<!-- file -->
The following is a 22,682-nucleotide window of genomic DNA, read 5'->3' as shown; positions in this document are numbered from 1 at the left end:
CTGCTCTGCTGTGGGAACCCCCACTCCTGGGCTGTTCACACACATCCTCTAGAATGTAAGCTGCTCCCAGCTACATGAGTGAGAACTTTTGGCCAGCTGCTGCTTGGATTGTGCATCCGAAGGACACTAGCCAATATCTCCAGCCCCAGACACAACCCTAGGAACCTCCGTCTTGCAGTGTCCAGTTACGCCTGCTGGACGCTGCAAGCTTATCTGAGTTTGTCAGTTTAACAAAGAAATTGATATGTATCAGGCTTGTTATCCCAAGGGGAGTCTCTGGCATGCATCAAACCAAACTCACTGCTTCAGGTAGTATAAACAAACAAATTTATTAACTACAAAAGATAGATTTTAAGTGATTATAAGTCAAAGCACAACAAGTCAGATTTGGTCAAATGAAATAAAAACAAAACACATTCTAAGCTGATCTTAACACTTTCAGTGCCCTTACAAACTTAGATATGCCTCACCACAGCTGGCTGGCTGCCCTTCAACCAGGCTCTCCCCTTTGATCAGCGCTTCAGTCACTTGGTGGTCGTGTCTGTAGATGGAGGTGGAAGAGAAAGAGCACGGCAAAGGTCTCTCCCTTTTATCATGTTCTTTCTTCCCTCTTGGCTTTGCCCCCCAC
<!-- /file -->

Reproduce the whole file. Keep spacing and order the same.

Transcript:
The following is a 22,682-nucleotide window of genomic DNA, read 5'->3' as shown; positions in this document are numbered from 1 at the left end:
CTGCTCTGCTGTGGGAACCCCCACTCCTGGGCTGTTCACACACATCCTCTAGAATGTAAGCTGCTCCCAGCTACATGAGTGAGAACTTTTGGCCAGCTGCTGCTTGGATTGTGCATCCGAAGGACACTAGCCAATATCTCCAGCCCCAGACACAACCCTAGGAACCTCCGTCTTGCAGTGTCCAGTTACGCCTGCTGGACGCTGCAAGCTTATCTGAGTTTGTCAGTTTAACAAAGAAATTGATATGTATCAGGCTTGTTATCCCAAGGGGAGTCTCTGGCATGCATCAAACCAAACTCACTGCTTCAGGTAGTATAAACAAACAAATTTATTAACTACAAAAGATAGATTTTAAGTGATTATAAGTCAAAGCACAACAAGTCAGATTTGGTCAAATGAAATAAAAACAAAACACATTCTAAGCTGATCTTAACACTTTCAGTGCCCTTACAAACTTAGATATGCCTCACCACAGCTGGCTGGCTGCCCTTCAACCAGGCTCTCCCCTTTGATCAGCGCTTCAGTCACTTGGTGGTCGTGTCTGTAGATGGAGGTGGAAGAGAAAGAGCACGGCAAAGGTCTCTCCCTTTTATCATGTTCTTTCTTCCCTCTTGGCTTTGCCCCCCAC